Feature Spotlight: DNS Checks
The Domain Name System (DNS) is brilliantly designed as a hierarchical structure, ensuring that any single point can fail with the system remaining relatively intact. There are some nuances to this statement, like caching issues that arise from outages, but the overall focus is on uptime. This is why the DNS check is a critical part of your IT uptime monitoring process.
This is good because users rely on DNS so heavily to do basic activities around the web. From finding their favorite website to sending email, DNS controls the infrastructure behind many important functions we use everyday.
But a DNS server is still a server. Like any other server, it is a piece of hardware prone to failure for various reasons. Maybe the warehouse that houses it is experiencing poor weather, or a particular node is down thanks to DDoS. More malicious problems, like hacking and malicious redirection, are covered in our support example.
Today, we want to tackle a DNS Check your marketing team will find useful: email. Specifically, your TXT record.
Let’s get started.
Utilizing DNS Checks
Uptime.com’s DNS check pulls key information about your name servers automatically. Automating the population of this data makes DNS checks very convenient and easy to setup. We’ve left the option to customize these fields for more technical reasons, which we’ll explore in our use case.
First, let’s discuss All DNS Records in greater detail. A DNS Check looks at 9 separate record types to provide comprehensive monitoring. When creating your DNS Check, you can monitor all of these servers at once or create a check for individual servers. Many users will monitor all DNS records, as any outage is problematic for most websites on the internet.
We’ve included various record types to provide the flexibility one might need for specific functionality.
DNS Check Use Case – Checking TXT/SPF Records
Marketing via email is still a popular way for financial professionals to connect with clientele. It’s easy to customize an email that can be sent to anyone in a target demographic. List segmentation is streamlined when working with data digitally, allowing managers to trim uninterested clientele with hyper-targeting on specific offers.
All of this effort goes to waste, though, if your email ends up going directly to the spam folder.
Email marketers aren’t amateurs. They understand the importance of deliverability. But how many would think to check their domain’s TXT/SPF record to make sure it’s transmitting domain data properly?
Your TXT/SPF records identify when one domain is allowed to send email renamed as another, like using SendGrid or MailChimp to send email with your domain’s branding. Nuances like failing TXT/SPF records trip Gmail’s notoriously strict email rules, which tend to flag and usually prevent such messages from ever entering the user’s inbox.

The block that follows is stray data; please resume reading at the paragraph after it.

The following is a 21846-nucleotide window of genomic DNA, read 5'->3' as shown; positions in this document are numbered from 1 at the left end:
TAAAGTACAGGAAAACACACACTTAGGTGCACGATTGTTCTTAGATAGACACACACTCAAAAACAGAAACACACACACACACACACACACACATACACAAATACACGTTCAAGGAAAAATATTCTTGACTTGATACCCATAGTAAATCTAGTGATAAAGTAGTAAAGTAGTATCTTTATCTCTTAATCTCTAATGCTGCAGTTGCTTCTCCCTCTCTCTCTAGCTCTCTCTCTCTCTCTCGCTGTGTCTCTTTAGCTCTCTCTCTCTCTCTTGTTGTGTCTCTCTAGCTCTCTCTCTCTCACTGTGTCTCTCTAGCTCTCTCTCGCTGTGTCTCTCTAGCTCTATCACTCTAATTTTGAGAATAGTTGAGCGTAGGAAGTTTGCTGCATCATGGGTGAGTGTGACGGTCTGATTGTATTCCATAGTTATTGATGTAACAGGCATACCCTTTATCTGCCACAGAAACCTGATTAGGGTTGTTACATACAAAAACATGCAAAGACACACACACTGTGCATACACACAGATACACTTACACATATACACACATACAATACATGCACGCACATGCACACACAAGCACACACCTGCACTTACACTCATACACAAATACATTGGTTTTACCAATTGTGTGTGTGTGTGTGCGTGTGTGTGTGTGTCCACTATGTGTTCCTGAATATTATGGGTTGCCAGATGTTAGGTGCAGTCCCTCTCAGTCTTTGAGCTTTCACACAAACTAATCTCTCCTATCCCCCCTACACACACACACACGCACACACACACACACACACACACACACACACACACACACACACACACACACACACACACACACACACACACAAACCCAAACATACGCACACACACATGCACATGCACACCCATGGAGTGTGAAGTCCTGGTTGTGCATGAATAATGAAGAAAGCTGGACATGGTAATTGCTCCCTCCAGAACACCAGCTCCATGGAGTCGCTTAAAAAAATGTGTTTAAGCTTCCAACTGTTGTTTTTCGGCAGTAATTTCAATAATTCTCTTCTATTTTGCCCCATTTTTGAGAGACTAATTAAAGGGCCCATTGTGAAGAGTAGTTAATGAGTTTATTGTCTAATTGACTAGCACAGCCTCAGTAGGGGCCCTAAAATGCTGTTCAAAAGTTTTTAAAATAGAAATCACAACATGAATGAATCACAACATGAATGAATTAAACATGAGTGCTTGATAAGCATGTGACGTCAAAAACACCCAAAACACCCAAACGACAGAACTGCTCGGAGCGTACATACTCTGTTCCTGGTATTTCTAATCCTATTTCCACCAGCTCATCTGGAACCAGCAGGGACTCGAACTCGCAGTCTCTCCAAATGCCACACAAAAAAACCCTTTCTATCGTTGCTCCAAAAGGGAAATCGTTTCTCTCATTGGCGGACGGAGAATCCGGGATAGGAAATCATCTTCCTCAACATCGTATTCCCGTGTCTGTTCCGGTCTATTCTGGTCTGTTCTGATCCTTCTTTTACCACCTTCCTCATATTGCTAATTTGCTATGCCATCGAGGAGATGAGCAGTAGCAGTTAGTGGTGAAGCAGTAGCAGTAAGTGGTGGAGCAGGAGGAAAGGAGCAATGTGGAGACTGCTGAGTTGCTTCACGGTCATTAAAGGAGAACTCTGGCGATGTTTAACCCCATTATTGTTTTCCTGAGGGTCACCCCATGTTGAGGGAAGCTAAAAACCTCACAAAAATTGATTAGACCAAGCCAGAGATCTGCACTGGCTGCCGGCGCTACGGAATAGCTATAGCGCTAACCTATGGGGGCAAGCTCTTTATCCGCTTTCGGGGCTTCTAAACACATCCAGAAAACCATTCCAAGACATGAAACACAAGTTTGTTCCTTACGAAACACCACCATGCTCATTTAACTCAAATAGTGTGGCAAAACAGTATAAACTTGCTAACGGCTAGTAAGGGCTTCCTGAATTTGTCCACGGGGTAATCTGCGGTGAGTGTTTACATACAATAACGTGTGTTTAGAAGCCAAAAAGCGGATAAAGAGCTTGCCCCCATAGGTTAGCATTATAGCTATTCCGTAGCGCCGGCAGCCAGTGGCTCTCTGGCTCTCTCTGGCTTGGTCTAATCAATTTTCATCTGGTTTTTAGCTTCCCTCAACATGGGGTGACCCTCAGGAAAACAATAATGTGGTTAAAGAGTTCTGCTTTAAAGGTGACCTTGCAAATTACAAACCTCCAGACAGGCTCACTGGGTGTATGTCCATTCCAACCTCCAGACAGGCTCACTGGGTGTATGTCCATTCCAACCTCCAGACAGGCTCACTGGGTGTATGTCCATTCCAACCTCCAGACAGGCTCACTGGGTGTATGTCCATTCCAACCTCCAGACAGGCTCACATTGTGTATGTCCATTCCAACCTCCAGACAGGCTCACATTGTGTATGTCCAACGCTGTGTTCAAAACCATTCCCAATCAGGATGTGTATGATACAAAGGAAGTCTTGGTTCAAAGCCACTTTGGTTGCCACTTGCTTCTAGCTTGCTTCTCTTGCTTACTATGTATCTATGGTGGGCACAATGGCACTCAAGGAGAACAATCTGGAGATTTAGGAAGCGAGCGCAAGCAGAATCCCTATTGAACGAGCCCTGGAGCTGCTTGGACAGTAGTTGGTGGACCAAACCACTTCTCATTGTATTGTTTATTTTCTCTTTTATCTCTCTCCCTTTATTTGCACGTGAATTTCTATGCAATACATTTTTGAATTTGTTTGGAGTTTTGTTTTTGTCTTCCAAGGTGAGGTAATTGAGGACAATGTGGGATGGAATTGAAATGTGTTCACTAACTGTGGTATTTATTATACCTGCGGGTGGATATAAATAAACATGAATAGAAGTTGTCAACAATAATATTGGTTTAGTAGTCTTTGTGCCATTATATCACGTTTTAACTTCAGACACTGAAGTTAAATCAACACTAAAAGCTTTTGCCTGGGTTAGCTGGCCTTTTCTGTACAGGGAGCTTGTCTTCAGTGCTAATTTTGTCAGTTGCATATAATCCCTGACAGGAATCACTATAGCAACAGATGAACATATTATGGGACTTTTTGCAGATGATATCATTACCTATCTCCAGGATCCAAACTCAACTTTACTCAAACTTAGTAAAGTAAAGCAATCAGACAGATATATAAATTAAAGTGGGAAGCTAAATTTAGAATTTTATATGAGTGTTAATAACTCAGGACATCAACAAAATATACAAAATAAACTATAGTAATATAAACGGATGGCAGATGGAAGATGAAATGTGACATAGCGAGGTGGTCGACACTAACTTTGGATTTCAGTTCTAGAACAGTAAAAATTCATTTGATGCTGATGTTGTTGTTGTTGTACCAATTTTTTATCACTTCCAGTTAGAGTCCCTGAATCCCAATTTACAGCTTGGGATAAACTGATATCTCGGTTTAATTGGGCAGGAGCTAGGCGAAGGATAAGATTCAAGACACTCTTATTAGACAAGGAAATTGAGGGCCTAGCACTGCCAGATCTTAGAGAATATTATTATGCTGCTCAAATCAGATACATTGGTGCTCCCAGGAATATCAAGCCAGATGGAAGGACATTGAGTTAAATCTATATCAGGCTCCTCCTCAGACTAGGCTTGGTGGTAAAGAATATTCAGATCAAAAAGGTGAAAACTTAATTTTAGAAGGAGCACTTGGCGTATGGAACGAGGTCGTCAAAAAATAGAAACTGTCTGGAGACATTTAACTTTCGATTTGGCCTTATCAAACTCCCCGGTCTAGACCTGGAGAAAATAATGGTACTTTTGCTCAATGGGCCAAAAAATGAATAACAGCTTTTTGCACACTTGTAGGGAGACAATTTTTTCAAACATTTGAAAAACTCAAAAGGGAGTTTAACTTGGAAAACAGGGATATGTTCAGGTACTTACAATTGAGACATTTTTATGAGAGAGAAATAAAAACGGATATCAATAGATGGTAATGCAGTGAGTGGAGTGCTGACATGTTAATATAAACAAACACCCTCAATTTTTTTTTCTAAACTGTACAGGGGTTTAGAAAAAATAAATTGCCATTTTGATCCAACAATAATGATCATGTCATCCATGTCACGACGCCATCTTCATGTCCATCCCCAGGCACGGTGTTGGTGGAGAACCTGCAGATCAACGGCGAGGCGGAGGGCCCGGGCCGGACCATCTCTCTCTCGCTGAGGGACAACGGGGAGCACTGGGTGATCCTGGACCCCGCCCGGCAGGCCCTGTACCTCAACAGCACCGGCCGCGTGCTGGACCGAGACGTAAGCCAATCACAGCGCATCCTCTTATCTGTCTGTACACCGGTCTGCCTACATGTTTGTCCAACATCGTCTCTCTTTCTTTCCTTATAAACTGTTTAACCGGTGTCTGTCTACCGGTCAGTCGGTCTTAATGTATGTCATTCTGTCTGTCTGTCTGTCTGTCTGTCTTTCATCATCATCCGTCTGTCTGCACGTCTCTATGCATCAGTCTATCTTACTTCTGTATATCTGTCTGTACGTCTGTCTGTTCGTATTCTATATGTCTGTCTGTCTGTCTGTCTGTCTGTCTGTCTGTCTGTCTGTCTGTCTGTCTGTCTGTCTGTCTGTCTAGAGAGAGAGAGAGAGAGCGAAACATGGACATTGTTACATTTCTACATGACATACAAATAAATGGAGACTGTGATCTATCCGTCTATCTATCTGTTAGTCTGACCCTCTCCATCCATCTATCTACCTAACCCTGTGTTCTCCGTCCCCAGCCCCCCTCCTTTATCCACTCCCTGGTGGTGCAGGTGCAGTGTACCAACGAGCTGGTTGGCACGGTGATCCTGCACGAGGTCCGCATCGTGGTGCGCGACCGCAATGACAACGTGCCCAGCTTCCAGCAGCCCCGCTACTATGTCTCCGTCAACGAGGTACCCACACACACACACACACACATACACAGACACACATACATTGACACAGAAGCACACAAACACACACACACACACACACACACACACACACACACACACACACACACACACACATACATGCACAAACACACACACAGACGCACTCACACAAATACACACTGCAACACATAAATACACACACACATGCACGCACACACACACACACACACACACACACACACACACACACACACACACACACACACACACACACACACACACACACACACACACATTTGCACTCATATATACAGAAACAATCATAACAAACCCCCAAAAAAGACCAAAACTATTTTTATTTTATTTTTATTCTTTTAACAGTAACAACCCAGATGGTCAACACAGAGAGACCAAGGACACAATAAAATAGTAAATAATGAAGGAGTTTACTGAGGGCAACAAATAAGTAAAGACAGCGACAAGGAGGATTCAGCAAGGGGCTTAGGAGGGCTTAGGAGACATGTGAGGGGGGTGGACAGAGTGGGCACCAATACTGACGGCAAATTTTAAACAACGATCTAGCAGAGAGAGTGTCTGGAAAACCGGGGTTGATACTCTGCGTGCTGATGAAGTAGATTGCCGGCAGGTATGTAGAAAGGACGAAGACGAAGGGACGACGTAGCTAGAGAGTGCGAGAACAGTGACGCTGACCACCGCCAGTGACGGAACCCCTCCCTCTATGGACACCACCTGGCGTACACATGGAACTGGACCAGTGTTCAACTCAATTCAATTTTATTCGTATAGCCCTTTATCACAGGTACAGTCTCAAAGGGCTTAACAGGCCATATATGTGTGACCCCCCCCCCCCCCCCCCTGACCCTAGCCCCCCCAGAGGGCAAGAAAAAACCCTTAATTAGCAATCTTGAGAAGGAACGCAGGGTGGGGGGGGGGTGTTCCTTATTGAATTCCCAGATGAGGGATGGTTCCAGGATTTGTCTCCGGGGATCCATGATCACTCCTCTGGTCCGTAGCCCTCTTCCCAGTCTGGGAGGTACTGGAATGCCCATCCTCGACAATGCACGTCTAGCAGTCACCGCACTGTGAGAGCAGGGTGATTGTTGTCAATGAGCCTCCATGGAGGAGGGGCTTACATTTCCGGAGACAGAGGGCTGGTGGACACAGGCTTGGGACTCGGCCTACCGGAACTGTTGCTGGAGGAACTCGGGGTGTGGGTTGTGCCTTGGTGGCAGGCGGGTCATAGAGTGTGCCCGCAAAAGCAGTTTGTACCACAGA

Uptime.com offers DNS Check functionality that will alert your contacts (in this case your IT and marketing teams) when TXT/SPF records fail for any reason. Because most DNS records have backups, we also include options to escalate failure alerts after a designated period of time.
We recommend a minimum of five to fifteen minutes between your DNS checks to catch most problems, but you should adjust based on your circumstances. If you are trying to catch hackers, like our support use case, you will want to increase the frequency of check speed.
A DNS Check is very simple to create. For a TXT Check, the most relevant data is filled in to the String to Expect field. If you ran a TXT check for Uptime.com, you would get the following data:
v=spf1 a mx include:_spf.google.com include:sendgrid.net include:spf.braintreegateway.com include:mail.zendesk.com ~all
In this case, a TXT Check would inform us if our TXT/SPF records are missing or have been changed. If either of those were to happen, our email would almost certainly be considered spam, and records that have been changed might indicate hacking or malicious intent. We would pause our email in progress, make some phone calls, apply any potential fixes, and then resume our email campaigns when functionality is restored.
The more you understand about DNS records, and how your site infrastructure uses them, the more value you will find for DNS checks. Not everyone needs to monitor their TXT records specifically, but the option is there because downtime isn’t always easy to spot.
DNS checks aimed at specific record types have potential to save webmasters countless hours diagnosing problems that share symptoms with other issues. If even one of you is spared the hours-long headache of diagnosing a DNS error, with more specific and actionable data from Uptime.com, then our job is done.
Minute-by-minute Uptime checks.
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